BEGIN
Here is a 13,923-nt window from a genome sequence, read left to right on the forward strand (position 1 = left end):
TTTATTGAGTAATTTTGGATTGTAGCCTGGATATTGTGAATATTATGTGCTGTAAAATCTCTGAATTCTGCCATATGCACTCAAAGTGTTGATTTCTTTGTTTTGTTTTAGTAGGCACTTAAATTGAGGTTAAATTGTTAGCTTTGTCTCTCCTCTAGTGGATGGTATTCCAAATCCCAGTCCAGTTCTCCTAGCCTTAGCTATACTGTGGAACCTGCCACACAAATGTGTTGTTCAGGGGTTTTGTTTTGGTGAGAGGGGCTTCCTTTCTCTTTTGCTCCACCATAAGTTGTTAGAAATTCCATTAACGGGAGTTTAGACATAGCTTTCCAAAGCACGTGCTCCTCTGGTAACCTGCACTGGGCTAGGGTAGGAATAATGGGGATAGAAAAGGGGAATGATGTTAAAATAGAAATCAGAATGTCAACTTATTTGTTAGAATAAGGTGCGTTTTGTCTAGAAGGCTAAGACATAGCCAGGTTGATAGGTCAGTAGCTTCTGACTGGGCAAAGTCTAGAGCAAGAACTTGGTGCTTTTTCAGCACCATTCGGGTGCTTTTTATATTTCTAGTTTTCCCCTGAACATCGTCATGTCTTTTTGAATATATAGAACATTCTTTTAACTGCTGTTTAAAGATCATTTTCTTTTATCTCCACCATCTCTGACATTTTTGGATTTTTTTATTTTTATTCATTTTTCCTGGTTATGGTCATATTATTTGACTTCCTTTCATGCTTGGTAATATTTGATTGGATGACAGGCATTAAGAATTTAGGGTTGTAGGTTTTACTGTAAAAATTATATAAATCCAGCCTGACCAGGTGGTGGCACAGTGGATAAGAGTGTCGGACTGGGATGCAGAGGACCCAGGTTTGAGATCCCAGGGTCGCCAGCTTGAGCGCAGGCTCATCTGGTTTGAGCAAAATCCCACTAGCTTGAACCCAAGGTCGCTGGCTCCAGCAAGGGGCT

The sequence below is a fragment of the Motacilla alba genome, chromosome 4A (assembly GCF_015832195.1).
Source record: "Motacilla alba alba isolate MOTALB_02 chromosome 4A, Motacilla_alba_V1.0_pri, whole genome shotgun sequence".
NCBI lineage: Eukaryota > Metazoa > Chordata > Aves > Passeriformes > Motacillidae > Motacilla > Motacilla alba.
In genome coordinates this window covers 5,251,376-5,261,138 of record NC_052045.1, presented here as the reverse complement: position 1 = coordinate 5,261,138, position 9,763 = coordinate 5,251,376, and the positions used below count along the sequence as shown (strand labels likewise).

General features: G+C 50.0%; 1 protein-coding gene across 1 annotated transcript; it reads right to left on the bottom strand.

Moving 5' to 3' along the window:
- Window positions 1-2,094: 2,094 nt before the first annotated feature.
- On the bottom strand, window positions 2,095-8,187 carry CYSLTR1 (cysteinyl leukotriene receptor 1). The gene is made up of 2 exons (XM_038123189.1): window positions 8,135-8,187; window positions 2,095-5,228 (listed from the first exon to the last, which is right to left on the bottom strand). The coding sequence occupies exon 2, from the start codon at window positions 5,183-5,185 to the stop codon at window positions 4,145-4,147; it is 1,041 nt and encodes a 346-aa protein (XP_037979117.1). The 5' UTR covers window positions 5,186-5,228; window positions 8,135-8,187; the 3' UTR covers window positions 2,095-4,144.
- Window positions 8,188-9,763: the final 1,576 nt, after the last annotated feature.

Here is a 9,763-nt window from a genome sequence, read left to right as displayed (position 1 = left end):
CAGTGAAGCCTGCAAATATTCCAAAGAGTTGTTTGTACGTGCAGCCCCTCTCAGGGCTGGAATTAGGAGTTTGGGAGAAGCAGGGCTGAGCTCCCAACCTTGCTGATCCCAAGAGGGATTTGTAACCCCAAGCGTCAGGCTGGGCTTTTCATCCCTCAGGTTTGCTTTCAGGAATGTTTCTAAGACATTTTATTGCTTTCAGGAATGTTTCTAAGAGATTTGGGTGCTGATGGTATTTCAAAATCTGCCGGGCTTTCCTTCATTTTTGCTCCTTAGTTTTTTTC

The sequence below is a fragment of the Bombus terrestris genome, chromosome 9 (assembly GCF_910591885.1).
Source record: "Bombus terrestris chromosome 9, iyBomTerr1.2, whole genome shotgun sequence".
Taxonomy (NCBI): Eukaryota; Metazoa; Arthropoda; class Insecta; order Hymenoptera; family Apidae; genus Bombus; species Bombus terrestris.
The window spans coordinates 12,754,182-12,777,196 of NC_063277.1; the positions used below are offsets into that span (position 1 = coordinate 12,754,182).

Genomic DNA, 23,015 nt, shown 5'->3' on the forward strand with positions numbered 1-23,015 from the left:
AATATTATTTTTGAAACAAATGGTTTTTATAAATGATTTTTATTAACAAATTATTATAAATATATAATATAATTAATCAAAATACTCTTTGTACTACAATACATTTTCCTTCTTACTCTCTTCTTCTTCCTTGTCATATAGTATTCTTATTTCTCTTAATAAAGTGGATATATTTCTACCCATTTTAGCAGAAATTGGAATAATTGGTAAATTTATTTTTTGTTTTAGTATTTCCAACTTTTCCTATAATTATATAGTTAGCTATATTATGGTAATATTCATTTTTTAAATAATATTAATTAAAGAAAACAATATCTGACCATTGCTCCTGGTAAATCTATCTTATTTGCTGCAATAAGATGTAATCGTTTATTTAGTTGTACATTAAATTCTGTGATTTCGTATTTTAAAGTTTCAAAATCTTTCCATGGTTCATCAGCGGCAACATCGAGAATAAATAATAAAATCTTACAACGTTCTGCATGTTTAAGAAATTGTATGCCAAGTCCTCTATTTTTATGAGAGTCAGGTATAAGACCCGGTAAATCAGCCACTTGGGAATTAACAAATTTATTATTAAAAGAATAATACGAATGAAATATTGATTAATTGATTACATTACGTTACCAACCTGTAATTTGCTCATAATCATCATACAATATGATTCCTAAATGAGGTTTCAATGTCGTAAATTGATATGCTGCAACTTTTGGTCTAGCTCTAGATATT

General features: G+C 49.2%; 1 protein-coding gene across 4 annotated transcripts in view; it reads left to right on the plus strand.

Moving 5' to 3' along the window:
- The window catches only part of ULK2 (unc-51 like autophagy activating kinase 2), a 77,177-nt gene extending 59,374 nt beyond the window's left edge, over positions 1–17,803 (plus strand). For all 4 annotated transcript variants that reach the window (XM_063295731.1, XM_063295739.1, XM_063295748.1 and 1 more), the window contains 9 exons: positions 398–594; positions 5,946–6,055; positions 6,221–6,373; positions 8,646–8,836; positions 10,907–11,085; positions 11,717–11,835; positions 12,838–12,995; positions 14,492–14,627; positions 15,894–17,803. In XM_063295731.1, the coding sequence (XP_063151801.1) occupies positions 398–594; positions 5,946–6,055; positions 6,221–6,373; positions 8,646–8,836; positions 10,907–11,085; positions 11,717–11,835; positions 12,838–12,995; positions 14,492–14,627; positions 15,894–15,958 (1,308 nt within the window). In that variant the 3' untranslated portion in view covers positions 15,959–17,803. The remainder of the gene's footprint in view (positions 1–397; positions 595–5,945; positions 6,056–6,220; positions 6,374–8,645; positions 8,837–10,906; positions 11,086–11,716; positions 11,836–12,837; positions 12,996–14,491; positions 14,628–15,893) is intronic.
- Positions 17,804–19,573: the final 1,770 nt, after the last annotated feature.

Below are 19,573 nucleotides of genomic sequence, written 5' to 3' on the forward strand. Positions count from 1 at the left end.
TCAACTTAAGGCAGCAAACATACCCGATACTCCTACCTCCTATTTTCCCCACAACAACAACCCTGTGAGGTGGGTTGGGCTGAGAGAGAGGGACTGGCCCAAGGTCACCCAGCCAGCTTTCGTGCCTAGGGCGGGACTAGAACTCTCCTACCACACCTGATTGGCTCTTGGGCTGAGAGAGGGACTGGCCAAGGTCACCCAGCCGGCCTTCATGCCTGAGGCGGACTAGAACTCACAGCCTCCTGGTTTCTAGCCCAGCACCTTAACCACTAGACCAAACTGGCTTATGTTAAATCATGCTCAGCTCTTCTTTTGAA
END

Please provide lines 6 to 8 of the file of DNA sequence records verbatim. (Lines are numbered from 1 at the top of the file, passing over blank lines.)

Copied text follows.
In genome coordinates this window covers 5,251,376-5,261,138 of record NC_052045.1, presented here as the reverse complement: position 1 = coordinate 5,261,138, position 9,763 = coordinate 5,251,376, and the positions used below count along the sequence as shown (strand labels likewise).

General features: G+C 50.0%; 1 protein-coding gene across 1 annotated transcript; it reads right to left on the bottom strand.

Moving 5' to 3' along the window: